Date of Award


Degree Type


Degree Name

Engineering (M.S.E.)


School of Engineering

First Advisor

Dr. Jeffrey Ward

Second Advisor

Dr. Karl Brakora

Third Advisor

Dr. Bogdan Adamczyk

Academic Year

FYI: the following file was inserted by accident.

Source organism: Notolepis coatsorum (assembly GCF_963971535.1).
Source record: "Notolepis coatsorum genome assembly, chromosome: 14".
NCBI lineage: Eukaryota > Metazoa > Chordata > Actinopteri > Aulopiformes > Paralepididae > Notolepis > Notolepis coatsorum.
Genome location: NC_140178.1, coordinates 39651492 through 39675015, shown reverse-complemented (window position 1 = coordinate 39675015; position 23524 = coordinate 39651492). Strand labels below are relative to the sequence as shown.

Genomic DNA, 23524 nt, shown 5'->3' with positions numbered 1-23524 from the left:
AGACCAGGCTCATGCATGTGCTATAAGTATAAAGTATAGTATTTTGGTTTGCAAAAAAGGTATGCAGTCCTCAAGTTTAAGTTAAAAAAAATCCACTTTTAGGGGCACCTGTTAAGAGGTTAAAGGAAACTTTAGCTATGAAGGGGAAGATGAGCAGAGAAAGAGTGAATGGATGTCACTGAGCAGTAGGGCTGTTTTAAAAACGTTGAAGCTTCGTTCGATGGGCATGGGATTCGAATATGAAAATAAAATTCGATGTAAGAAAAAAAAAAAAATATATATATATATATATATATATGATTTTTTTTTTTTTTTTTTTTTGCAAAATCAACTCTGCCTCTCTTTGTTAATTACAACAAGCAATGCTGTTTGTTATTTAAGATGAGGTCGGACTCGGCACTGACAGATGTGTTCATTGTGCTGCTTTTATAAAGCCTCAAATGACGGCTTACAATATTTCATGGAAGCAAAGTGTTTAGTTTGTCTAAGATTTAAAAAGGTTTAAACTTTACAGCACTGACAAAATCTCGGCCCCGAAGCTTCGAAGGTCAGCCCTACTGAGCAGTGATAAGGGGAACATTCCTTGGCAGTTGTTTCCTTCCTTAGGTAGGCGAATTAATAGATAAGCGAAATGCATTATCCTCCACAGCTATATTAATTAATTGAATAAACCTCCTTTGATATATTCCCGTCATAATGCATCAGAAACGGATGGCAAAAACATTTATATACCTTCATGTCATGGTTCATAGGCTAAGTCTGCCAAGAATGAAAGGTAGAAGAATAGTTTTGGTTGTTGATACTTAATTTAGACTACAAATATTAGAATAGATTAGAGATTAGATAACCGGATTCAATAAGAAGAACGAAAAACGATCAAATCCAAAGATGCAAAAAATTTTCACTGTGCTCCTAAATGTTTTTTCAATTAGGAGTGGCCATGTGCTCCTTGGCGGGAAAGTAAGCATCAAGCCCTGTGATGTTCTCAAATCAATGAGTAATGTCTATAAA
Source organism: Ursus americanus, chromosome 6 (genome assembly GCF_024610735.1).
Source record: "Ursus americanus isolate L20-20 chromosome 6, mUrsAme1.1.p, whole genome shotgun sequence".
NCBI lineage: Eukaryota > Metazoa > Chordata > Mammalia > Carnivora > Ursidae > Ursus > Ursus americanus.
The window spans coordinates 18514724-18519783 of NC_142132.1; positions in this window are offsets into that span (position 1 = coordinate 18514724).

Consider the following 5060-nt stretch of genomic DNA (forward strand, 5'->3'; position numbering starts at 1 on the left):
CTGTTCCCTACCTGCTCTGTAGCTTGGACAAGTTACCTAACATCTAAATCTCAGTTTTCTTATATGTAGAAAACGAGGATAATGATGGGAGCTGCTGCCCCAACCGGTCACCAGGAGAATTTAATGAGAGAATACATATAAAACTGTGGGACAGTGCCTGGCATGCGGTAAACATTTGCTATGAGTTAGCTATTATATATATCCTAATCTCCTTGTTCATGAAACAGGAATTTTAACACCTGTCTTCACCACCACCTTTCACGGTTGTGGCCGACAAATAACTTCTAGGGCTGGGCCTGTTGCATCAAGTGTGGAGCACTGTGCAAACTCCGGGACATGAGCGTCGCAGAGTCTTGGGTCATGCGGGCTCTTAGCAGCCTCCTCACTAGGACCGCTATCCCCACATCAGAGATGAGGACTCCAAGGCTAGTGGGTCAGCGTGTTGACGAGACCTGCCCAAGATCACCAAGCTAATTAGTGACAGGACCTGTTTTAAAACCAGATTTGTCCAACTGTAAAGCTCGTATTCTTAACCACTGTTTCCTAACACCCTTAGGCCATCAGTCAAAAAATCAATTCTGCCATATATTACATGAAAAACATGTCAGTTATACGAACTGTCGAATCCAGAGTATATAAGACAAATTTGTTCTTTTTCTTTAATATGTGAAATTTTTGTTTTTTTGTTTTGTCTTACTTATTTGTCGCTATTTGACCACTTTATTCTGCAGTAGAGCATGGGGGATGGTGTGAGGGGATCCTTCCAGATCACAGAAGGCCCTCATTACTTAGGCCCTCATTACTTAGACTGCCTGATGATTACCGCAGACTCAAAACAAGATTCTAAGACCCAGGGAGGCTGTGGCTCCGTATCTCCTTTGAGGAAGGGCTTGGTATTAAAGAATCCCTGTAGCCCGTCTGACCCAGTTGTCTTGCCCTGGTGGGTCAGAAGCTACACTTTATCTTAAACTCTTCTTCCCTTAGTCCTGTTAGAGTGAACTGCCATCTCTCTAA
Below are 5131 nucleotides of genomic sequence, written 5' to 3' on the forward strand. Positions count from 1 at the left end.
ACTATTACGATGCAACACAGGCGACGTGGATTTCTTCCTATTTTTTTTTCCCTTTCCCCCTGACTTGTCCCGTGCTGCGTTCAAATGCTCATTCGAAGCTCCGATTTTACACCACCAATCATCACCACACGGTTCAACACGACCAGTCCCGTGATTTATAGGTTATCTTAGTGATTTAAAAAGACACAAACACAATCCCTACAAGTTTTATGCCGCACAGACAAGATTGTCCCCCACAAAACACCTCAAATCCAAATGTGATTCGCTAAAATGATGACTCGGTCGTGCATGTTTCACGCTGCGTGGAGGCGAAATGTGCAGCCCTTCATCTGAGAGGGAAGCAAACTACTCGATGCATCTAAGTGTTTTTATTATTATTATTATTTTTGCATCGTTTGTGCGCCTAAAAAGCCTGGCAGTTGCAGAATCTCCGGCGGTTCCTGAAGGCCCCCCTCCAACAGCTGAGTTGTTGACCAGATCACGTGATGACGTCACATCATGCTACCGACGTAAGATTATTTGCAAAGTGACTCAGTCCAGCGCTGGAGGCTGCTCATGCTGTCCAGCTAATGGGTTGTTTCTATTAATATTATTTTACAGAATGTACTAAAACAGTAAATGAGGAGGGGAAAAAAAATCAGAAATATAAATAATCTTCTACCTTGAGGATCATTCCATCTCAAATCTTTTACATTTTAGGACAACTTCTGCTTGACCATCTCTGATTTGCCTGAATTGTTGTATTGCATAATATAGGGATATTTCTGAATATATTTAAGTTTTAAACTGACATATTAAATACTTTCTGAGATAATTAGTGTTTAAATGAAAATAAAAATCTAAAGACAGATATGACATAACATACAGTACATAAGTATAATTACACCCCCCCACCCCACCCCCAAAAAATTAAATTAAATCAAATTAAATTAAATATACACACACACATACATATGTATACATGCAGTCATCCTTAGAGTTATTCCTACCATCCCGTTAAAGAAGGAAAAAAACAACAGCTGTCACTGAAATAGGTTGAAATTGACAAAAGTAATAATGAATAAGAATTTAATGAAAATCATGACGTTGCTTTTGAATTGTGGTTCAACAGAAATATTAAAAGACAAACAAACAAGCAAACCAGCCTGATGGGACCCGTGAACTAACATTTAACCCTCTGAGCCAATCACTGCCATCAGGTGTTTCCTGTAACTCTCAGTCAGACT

A prototype binary frequency shift keying (BFSK) RF link operating in the 2.4 GHz ISM band was identified as a need for a potential undergraduate engineering laboratory activity. This system would be used to showcase various RF circuit engineering principles and techniques such as controlled trace impedances, frequency mixing, voltage-controlled oscillators, distributed element filters, and power splitters. This investigation focused on designing a prototype system that put a priority on ease of measurement and circuit tuning to help foster a more hands on approach. Each major circuit element was broken into separate PCBs to increase the modularity of the design and allow for each of them to be measured independently of the system. All schematic capture and layout was performed in Altium Designer. The RF system was able to transmit up to 60 cm with an input power of 0 dBm without any dedicated amplification. The use of a distributed element 2.4 GHz bandpass filter was used as an opportunity to investigate the impact on filter performance that different substrates and filter subtypes had on the overall filter design. Four substrates of various thickness, 50 to 62 mils, and dielectric constants, εr = 3.55 to 10.2, were used for stepped impedance, edge-coupled, hairpin, and elliptic filters. All 16 of the filters were designed using Genesys 2015, laid out using Altium 2015, and routed on a LPKF ProtoMat S103 circuit board router. It was found that the stepped impedance and elliptic filters required traces less than 2 mils wide which are not easily manufacturable. Only the edgecoupled and hairpin designs were built. Out of these eight designs, the substrates with the lower dielectric constants performed the closest to their simulated results. However, this could have been due to unanticipated challenges when routing the higher dielectric materials that was not present for the lower dielectrics.